Thomas Hushen, spokesman for Campbell Soup, said the company supported “continued U.S. participation in the Paris agreement and the continuation of low-carbon policies and investment in a low-carbon economy.” Campbell’s chief executive, Denise Morrison, participates in Mr. Trump’s advisory council because “we believe it is important to have a voice on matters that will affect our industry, our company and our employees.” Mr. Hushen said.

Corporations, especially those with strong consumer brands, have been increasingly responsive to customer and shareholder concerns about climate change. And the global nature of their businesses means many of their customers are in countries where there is a greater acceptance of the science behind climate change, and the need to tackle it.

Walmart, Intel, General Motors and Lockheed Martin — all of which have senior executives on Mr. Trump’s business councils — have signed on to the principles of the Renewable Energy Buyers Alliance, a coalition of nonprofit groups working to make corporate purchases of renewable energy easier. Last year, General Motors said it would generate or procure 100 percent of its electricity from renewable sources by 2050.

Dell, another company with the president’s ear, says it expects to reduce the energy intensity of its products by 80 percent by 2020.

“In many cases, I think businesses disagree with the administration,” said Danielle Fugere, president of As You Sow, a nonprofit group that uses shareholder resolutions to advocate for greater corporate environmental and social responsibility.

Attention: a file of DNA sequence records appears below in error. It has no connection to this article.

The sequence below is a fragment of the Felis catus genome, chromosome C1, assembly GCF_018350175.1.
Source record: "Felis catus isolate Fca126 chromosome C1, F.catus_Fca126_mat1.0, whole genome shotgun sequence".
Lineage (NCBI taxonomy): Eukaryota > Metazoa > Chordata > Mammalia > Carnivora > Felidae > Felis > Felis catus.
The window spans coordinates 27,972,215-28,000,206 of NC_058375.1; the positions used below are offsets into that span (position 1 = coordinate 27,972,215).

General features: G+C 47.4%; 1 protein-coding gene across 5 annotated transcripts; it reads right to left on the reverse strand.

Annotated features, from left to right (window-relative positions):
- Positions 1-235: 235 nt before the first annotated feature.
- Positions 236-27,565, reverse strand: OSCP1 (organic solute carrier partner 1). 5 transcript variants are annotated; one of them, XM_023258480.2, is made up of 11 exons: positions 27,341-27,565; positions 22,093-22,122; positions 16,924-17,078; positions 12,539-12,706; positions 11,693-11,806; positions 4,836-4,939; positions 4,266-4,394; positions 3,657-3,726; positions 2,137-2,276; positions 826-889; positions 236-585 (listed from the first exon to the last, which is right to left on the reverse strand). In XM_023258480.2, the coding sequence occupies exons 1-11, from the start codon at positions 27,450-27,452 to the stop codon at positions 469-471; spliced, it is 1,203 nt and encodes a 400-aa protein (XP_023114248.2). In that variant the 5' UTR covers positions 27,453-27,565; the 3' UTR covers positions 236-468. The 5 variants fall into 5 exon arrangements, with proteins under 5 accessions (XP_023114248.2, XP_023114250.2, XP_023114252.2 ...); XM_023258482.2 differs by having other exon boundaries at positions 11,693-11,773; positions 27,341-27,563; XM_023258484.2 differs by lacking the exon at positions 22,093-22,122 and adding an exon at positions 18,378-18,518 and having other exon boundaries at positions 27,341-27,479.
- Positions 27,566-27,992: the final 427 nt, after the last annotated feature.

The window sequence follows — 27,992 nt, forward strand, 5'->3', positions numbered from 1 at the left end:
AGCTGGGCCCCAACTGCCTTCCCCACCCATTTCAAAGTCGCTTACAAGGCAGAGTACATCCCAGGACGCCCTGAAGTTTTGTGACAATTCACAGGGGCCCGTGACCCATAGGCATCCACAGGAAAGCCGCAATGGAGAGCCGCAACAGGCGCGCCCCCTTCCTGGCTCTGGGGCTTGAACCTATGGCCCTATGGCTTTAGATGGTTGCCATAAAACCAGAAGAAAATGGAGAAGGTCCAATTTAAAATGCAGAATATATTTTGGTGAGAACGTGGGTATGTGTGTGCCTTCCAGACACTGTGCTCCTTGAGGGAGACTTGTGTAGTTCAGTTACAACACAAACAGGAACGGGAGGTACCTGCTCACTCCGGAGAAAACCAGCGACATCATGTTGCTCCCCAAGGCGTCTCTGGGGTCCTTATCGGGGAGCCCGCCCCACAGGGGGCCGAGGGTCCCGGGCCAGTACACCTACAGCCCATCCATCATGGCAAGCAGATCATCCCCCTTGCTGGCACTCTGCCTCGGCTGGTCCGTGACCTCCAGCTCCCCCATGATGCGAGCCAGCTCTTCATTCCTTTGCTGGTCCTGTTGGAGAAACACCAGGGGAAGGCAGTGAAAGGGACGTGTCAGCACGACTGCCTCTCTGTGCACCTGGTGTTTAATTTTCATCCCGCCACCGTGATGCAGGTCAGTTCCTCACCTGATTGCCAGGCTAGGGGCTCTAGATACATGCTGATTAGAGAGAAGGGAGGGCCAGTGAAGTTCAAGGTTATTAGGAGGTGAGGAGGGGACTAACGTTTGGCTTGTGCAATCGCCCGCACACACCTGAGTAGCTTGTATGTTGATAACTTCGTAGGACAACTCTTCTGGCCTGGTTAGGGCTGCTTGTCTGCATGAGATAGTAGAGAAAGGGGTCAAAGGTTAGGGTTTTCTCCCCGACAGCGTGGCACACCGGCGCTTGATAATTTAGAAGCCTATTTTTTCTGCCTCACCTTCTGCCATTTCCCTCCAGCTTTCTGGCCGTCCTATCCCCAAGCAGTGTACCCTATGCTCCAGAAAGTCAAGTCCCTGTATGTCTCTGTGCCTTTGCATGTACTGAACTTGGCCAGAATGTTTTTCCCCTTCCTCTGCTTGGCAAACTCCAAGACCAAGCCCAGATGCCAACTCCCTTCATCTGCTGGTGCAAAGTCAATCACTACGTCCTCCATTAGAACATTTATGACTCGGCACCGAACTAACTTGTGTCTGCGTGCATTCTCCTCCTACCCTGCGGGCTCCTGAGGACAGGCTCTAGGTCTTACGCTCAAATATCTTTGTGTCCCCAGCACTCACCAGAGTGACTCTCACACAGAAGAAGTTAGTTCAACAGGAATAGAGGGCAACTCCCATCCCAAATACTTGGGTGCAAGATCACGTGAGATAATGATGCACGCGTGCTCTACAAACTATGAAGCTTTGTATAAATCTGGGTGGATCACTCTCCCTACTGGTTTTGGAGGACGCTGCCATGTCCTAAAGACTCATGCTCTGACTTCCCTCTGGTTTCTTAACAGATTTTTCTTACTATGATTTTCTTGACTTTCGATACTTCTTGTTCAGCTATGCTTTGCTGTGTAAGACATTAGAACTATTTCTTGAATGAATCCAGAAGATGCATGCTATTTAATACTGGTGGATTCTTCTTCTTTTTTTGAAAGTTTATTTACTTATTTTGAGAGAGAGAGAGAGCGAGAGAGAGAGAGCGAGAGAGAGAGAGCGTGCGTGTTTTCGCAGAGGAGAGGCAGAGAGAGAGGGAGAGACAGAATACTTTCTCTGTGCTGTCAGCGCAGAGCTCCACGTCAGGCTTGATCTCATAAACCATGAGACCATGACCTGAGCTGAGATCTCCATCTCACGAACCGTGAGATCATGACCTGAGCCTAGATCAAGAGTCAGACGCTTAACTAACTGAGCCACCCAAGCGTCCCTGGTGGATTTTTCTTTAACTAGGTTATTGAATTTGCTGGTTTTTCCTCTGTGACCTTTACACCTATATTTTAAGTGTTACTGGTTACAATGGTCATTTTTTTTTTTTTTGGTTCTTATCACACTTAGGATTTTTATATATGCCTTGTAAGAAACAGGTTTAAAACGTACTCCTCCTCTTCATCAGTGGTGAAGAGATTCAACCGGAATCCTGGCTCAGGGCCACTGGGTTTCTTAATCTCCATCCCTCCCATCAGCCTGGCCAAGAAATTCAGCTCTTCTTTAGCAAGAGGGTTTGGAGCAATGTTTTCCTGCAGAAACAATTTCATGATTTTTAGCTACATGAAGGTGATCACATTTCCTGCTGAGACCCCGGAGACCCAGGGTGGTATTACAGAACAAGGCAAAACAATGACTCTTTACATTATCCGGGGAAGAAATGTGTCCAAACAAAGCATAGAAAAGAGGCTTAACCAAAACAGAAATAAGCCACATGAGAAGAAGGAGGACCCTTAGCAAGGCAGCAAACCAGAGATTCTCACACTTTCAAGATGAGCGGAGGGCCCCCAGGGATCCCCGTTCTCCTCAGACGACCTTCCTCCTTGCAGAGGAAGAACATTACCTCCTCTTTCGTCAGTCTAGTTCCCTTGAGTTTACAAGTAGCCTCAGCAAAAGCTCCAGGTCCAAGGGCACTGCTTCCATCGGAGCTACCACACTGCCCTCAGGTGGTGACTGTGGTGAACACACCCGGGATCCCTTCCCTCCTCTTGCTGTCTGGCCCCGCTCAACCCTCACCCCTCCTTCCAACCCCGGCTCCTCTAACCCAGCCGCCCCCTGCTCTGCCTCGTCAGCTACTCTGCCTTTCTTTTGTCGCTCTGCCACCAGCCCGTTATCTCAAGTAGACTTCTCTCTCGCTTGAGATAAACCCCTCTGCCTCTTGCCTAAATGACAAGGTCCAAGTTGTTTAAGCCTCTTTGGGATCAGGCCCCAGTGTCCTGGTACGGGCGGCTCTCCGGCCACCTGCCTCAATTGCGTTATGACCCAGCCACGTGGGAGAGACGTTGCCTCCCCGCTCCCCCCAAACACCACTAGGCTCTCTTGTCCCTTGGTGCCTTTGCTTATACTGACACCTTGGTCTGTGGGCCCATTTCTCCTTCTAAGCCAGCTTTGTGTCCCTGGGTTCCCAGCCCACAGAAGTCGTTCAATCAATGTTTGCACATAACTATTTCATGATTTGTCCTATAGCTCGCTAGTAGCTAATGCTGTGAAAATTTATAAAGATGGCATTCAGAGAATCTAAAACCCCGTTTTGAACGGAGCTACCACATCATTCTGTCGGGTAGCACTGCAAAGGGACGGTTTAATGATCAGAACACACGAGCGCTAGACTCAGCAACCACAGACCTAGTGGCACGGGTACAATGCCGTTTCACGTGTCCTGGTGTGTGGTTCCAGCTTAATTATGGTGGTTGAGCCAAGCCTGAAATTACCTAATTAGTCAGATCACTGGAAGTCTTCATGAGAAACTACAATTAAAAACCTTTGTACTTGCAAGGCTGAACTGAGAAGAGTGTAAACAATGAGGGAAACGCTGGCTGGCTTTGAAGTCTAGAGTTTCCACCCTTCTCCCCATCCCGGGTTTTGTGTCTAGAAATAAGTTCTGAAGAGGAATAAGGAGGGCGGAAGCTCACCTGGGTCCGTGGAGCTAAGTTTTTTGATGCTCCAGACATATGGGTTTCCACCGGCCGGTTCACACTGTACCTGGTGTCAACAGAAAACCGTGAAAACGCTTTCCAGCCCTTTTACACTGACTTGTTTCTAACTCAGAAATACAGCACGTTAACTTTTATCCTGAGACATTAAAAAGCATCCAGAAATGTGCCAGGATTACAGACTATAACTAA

“People still care about climate change,” she said. “The administration may not, but they do have consumers and employees and reputations to uphold.”

Some corporations’ positions on climate change are not as clear-cut as they may seem. Intel joined in a plea for the United States to honor its Paris commitments but was also among companies that submitted comments critical of the carbon pollution regulations in the Clean Power Plan.

Environmentalists also worry about the influence of companies that have opposed climate regulations. General Motors and Ford, for example, successfully advocated a review of stringent federal regulations on vehicle pollution.

And at least six companies with seats on Mr. Trump’s advisory boards — JPMorgan Chase, Walmart, Boeing, IBM, Dow Chemical and Lockheed Martin — also participate in the Business Roundtable, which in mid-February gave Mr. Trump a wish list of 16 rules it wanted killed, including the Clean Power Plan. (Walmart declined to address the discrepancy between that group’s demands and its climate commitments, and Intel did not respond to requests for comment.)

Then there is the former ExxonMobil chief executive, Rex W. Tillerson, now secretary of state. Mr. Tillerson has publicly disparaged the Clean Power Plan, calling it “an unfortunate example of E.P.A. exceeding its authority” in a 2015 speech. But Exxon has also urged the Trump administration not to retreat from the Paris agreement and has supported a tax on carbon emissions.

Businesses are pushing for policies to fight climate change “because of a well-balanced economic judgment of whether or not they should,” said Hervé Touati, a managing director at the Rocky Mountain Institute, an environmental research group.

He added that sentiment among corporate executives had, after the 2009 global climate conference in Copenhagen, shifted away from the belief that fighting climate change would be too expensive.

“In Paris, there was a very significant number of business leaders that had changed their minds and considered that it was going to hurt the economy if we don’t do something,” he said.